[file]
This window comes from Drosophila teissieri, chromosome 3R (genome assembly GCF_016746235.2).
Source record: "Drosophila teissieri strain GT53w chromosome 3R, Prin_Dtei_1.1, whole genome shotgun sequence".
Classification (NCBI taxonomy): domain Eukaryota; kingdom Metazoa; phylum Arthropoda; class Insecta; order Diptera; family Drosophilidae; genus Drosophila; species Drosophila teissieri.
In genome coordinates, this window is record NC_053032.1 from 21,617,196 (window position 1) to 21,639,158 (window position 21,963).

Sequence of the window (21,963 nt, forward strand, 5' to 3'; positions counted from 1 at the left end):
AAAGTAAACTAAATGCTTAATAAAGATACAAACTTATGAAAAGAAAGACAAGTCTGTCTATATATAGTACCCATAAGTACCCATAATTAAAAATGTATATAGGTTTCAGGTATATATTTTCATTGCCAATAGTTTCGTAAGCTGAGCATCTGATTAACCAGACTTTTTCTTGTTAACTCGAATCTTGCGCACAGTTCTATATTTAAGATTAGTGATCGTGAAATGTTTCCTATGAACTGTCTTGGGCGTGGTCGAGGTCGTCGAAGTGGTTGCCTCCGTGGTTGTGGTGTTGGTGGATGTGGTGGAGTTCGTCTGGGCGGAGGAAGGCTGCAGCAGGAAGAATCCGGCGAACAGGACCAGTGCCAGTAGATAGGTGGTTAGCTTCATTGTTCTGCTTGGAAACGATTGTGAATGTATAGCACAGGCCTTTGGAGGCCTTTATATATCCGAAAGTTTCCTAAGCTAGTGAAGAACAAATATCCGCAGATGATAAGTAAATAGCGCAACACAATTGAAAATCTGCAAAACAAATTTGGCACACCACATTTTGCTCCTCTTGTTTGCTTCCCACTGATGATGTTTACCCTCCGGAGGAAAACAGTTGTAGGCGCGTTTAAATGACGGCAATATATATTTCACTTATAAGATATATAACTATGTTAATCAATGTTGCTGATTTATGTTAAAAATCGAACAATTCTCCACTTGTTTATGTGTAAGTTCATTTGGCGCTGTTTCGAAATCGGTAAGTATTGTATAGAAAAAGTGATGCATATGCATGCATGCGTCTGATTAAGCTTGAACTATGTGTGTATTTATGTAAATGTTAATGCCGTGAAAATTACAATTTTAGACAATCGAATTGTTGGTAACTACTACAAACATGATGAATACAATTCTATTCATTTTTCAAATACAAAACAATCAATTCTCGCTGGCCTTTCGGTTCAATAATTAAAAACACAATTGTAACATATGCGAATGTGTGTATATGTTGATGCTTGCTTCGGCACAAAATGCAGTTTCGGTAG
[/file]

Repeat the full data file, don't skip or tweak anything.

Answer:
This window comes from Drosophila teissieri, chromosome 3R (genome assembly GCF_016746235.2).
Source record: "Drosophila teissieri strain GT53w chromosome 3R, Prin_Dtei_1.1, whole genome shotgun sequence".
Classification (NCBI taxonomy): domain Eukaryota; kingdom Metazoa; phylum Arthropoda; class Insecta; order Diptera; family Drosophilidae; genus Drosophila; species Drosophila teissieri.
In genome coordinates, this window is record NC_053032.1 from 21,617,196 (window position 1) to 21,639,158 (window position 21,963).

Sequence of the window (21,963 nt, forward strand, 5' to 3'; positions counted from 1 at the left end):
AAAGTAAACTAAATGCTTAATAAAGATACAAACTTATGAAAAGAAAGACAAGTCTGTCTATATATAGTACCCATAAGTACCCATAATTAAAAATGTATATAGGTTTCAGGTATATATTTTCATTGCCAATAGTTTCGTAAGCTGAGCATCTGATTAACCAGACTTTTTCTTGTTAACTCGAATCTTGCGCACAGTTCTATATTTAAGATTAGTGATCGTGAAATGTTTCCTATGAACTGTCTTGGGCGTGGTCGAGGTCGTCGAAGTGGTTGCCTCCGTGGTTGTGGTGTTGGTGGATGTGGTGGAGTTCGTCTGGGCGGAGGAAGGCTGCAGCAGGAAGAATCCGGCGAACAGGACCAGTGCCAGTAGATAGGTGGTTAGCTTCATTGTTCTGCTTGGAAACGATTGTGAATGTATAGCACAGGCCTTTGGAGGCCTTTATATATCCGAAAGTTTCCTAAGCTAGTGAAGAACAAATATCCGCAGATGATAAGTAAATAGCGCAACACAATTGAAAATCTGCAAAACAAATTTGGCACACCACATTTTGCTCCTCTTGTTTGCTTCCCACTGATGATGTTTACCCTCCGGAGGAAAACAGTTGTAGGCGCGTTTAAATGACGGCAATATATATTTCACTTATAAGATATATAACTATGTTAATCAATGTTGCTGATTTATGTTAAAAATCGAACAATTCTCCACTTGTTTATGTGTAAGTTCATTTGGCGCTGTTTCGAAATCGGTAAGTATTGTATAGAAAAAGTGATGCATATGCATGCATGCGTCTGATTAAGCTTGAACTATGTGTGTATTTATGTAAATGTTAATGCCGTGAAAATTACAATTTTAGACAATCGAATTGTTGGTAACTACTACAAACATGATGAATACAATTCTATTCATTTTTCAAATACAAAACAATCAATTCTCGCTGGCCTTTCGGTTCAATAATTAAAAACACAATTGTAACATATGCGAATGTGTGTATATGTTGATGCTTGCTTCGGCACAAAATGCAGTTTCGGTAG